Working With Special Needs Students Was Challenging, But I Wouldn't Trade This Experience For Anything
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Working With Special Needs Students Was Challenging, But I Wouldn't Trade This Experience For Anything

My summer job taught me a wide variety of things.

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Working With Special Needs Students Was Challenging, But I Wouldn't Trade This Experience For Anything

This past summer I accepted a job with the Chester County Intermediate Unit's Transitional Living program. This program helped young adults with special needs learn how to live and work on their own.

In total there were about 17 students, three instructional assistants, four therapists, one PCA, one teacher, and one bathroom. It was safe to say that this job was challenging at times.

Even though there were seventeen students total, they would go out to work twice a week so they were never all in at once; only in the mornings before we sent them off to work, which made it a little hectic.

I worked as an instructional assistant. My job is to help the students with their work if they need it, help the teacher with whatever she needs and drive some of the students to the places they plan to go that day.

Each day I would come home exhausted, but now that it's over I can't help looking back at those six weeks as one of the most rewarding experiences of my life.

This job has really helped me grow as a future educator and I recommend that if any education major gets the opportunity to do something like this, whether in special education or not, they should take it.

Every student is different. Yes, obviously every student is physically different, but sometimes we forget that all students are on different mentality levels as well.

Every student I worked with was amazing at certain things but had difficulty in other areas.

For example, one student did not know how to read and write in English. Because it wasn't her first language, she had trouble reading it, but she could speak and comprehend English perfectly.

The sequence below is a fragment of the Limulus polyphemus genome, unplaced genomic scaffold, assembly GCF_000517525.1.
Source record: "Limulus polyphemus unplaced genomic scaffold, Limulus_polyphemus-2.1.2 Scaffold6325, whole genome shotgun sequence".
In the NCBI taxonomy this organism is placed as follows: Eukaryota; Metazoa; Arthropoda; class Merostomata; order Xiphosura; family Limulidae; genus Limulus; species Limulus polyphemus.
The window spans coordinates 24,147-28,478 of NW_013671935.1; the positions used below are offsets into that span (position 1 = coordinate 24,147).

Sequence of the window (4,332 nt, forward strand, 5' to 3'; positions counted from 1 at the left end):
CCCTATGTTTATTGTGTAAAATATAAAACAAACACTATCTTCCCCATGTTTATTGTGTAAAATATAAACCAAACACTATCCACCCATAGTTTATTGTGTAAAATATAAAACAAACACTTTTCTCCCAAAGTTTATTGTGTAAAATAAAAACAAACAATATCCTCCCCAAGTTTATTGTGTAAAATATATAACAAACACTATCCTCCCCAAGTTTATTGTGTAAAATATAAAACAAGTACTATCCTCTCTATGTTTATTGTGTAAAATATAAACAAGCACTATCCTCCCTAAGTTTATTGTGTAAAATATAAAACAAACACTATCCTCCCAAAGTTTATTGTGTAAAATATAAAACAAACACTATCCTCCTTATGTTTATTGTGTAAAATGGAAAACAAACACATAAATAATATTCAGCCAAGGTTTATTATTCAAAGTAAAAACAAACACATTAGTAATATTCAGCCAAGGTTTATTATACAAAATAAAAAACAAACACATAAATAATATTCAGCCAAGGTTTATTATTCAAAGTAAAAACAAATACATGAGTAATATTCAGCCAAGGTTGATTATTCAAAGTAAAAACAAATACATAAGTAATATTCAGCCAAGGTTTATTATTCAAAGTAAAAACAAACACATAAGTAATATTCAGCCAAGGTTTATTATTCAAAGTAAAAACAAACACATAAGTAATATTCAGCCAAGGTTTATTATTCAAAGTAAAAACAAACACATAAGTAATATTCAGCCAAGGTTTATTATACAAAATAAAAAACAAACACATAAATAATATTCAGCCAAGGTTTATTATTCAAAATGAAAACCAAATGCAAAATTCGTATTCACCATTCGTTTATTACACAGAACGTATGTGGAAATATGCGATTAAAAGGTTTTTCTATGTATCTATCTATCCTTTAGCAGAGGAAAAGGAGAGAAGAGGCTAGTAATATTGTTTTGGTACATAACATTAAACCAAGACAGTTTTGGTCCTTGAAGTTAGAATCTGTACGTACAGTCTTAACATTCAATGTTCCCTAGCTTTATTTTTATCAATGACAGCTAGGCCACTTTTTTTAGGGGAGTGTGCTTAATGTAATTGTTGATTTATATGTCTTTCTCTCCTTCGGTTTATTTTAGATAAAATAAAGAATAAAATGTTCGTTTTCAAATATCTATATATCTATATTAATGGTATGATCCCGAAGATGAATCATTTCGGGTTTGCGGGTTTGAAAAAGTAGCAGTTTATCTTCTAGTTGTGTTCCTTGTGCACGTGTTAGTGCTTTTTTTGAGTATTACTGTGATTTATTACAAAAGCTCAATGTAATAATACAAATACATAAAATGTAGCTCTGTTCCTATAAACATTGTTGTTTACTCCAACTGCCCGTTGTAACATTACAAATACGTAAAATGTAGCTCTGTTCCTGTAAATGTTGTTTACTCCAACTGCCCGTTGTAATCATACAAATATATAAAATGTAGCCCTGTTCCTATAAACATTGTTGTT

Every time she did a worksheet, I would sit and read through it with her. This way she was able to understand and give clear answers to the questions. This same student was great with her math and social skills.

Another student was the exact opposite. He was great with reading and writing, but when it came to math skills he started to have trouble.

A student can really grow in a few weeks. I was only with these students for six weeks in the summer so I wasn't expecting to see too much growth. However, the students were able to learn and grow in many ways.

For example, one student did not talk very frequently at the beginning of the summer. He knew what he wanted to say, but whenever the other teachers and I would ask him a question he would say "No!" or "I don't know!"

I worked so hard to get him to speak more than just those two phrases. Towards the end of those six weeks, I could see improvement and he was talking a lot more. He even said hello to me a couple of times.

On the last day, I asked him what he was going to do the rest of the summer and he said, "I'm going to Y camp." He even told me which YMCA he was going to. I was so proud.

As always, not everything will go according to schedule.

During the last week of school, we planned on taking the kids bowling. On this day, the teacher had to take off. We were supposed to have a substitute, but he never showed up.

I was then informed by the PCA that we cannot go anywhere without a teacher. We had originally planned to bowl in the morning before lunch, but at this point, I was worried we weren't going to go at all.

I was on the phone with my supervisor trying to get a substitute teacher to come in. Luckily, we were able to find a sub and we could take the students bowling that afternoon.

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